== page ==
Hannah Che on Vegan Chinese Food Myths
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After making the decision to go vegan, Hannah Che nearly cried when she visited Chinese vegetarian restaurants. Not only were establishments that served plant-based foods plentiful in every Chinese city she visited, but the dishes she ate were also full of flavor. She knew she wanted to learn more about the country’s long and storied history of vegetarian cuisine. So in 2019, Che enrolled in a culinary school in Guangzhou, a southern Chinese city famous for its fresh and delicate Cantonese cuisine. The experience ended up being a pivotal step in his plant-based journey, unveiling the Buddhist ethos that underpins much of the country’s vegetarian cuisine and teaching him simple techniques to make the flavors of the vegetables shine. vegetables. Now she’s sharing her learnings with the world in her first cookbook: Vegan Chinese cuisine: modern recipes and stories from a thousand-year-old tradition.
We sat down with Che to discuss what she sees as myths and misconceptions about Chinese cuisine, why she embraces fake meats, and what her teachers in Guangzhou taught her about the art of cooking in China. herbal basis.
The following has been condensed and edited for clarity.
How did you make the decision to go vegan?
In sophomore year of college, I read the book eating animals by Jonathan Safran Foer. I lived in a dorm, ate food in the college cafeteria, and was really disconnected from anything cooking. This book made me realize the bigger picture behind how our food is produced, especially animal products. Foer does a very good job, I think, of not passing judgment or condemning the way we eat, but just explaining how our food systems have become intertwined with industrial agriculture – food production subsidized by the government and profit-driven that doesn’t care about our health or to treat animals humanely. I was home over summer vacation, and by the time I finished this book, I was like, “Mom, I think I need to go vegan.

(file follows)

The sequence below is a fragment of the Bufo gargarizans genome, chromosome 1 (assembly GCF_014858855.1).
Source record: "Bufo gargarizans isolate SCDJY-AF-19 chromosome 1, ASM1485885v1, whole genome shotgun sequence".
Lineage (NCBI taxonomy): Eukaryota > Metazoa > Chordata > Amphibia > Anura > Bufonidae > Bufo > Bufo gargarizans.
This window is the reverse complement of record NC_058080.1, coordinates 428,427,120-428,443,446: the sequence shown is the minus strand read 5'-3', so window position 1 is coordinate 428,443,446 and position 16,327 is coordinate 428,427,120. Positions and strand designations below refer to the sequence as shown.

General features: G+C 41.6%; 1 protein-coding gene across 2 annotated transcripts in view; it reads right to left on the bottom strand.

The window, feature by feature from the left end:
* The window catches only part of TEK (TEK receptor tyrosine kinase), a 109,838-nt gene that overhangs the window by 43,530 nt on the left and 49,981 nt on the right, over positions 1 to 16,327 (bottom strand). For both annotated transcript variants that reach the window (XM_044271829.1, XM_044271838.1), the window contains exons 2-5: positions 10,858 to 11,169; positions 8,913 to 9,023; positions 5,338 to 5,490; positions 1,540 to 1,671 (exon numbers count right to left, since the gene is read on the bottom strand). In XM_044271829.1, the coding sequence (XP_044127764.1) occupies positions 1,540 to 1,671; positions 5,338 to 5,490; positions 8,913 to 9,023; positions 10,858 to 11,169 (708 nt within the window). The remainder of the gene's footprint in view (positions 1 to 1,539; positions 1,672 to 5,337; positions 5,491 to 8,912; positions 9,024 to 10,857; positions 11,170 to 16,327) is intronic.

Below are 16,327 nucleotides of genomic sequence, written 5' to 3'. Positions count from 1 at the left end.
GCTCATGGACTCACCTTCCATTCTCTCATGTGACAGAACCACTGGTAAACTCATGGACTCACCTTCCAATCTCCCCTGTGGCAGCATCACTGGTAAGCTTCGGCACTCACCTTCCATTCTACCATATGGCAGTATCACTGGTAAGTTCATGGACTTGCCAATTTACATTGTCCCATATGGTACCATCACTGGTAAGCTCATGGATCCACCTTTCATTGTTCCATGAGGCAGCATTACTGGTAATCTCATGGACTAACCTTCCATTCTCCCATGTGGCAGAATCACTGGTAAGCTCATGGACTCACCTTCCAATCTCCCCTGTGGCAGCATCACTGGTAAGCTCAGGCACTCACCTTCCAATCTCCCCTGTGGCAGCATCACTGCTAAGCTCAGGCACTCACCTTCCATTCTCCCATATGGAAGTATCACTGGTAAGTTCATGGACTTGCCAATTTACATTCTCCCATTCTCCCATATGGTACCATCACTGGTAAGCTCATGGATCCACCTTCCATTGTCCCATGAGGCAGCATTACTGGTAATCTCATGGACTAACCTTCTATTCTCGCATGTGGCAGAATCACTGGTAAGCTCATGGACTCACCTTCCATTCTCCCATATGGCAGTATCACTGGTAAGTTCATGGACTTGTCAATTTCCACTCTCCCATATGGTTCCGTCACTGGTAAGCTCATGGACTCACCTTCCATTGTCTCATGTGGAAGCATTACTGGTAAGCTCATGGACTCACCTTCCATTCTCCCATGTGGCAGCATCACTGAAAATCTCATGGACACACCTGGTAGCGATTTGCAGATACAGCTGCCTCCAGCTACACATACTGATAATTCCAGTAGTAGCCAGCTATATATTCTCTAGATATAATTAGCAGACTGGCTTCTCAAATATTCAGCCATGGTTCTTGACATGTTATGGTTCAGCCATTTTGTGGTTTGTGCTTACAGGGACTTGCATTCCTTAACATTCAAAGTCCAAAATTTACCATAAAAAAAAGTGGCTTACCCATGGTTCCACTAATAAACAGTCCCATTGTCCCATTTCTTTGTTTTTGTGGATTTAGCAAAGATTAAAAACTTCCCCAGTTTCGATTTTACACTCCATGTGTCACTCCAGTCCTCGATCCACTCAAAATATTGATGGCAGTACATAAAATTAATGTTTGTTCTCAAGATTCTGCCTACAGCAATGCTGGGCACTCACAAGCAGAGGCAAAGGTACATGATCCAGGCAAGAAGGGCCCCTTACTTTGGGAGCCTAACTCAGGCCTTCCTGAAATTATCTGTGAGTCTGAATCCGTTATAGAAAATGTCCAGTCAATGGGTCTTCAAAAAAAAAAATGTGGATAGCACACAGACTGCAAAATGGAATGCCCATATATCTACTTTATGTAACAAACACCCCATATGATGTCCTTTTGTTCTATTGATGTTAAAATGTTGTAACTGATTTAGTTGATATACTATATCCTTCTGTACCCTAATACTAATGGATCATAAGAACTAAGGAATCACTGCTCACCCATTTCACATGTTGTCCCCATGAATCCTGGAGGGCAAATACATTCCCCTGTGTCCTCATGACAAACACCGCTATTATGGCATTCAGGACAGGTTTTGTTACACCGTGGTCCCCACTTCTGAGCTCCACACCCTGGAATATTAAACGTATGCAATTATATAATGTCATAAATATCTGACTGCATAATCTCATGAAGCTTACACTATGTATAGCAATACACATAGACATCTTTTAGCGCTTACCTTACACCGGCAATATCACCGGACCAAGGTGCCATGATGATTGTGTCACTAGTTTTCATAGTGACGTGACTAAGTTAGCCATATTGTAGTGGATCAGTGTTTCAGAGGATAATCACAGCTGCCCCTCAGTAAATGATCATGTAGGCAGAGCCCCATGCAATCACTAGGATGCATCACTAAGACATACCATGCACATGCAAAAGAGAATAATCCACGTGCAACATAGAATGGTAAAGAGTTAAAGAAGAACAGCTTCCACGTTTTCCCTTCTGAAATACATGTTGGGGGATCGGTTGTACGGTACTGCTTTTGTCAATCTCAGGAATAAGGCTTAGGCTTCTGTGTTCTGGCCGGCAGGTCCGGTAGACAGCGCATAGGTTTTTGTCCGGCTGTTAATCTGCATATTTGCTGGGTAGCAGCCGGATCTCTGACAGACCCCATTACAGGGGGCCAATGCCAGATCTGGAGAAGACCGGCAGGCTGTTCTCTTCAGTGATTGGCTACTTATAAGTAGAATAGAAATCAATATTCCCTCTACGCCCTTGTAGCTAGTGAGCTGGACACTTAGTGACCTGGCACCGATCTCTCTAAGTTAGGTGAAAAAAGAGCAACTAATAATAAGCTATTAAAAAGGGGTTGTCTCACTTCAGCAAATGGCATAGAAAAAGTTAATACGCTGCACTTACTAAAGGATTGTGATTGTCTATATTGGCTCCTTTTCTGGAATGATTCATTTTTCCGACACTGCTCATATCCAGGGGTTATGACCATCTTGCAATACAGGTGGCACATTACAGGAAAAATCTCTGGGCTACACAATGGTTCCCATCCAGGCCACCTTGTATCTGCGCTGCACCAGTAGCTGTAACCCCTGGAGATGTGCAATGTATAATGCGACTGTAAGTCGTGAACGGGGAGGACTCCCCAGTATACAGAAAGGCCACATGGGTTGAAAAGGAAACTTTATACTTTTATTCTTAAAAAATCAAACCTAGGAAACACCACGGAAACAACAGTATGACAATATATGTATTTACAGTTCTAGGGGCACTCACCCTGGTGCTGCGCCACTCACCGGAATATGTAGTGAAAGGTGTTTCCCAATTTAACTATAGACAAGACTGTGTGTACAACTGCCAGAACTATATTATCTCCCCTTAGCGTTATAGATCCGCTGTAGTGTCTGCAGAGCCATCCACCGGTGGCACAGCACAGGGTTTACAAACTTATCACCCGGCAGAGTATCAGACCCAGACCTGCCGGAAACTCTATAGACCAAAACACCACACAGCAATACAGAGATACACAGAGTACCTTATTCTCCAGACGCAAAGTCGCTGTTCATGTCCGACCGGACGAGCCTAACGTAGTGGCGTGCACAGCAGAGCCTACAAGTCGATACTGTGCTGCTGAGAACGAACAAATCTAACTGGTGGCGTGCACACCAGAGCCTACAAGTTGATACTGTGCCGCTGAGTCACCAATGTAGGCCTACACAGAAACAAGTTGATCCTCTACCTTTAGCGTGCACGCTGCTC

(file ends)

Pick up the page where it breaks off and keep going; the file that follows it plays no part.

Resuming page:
What prompted you to specifically cook Chinese plant-based dishes?
My perception of Chinese food when I was growing up was very limited to what my parents cooked. After spending time traveling in China, I realized there were so many vegetarian restaurants in every city I visited. The dishes were so beautifully presented and so creative, and I wanted to learn more about the philosophy and history behind them. I learned that many vegetarian dishes in China have ancient roots in temple cuisine – foods that monks prepare and serve in monasteries, including to visitors. Dishes are free from animal products, as not harming living creatures is an important Buddhist philosophy. It’s a very compassionate way to eat.
What do you think is the biggest misconception many Americans have about vegan Chinese food?
I think it’s distorted in two ways. The first is that you can’t find vegan dishes when you go out to eat in China. I think this perception stems from the fact that the most popular Chinese takeaways in the West are high in meat. Many people are unaware that most Chinese families’ home cooking is very vegetable-centric. The word for dishes is cài, which actually means vegetables. The second misconception is that vegan Chinese dishes are just “ordinary” dishes from which you remove the meat.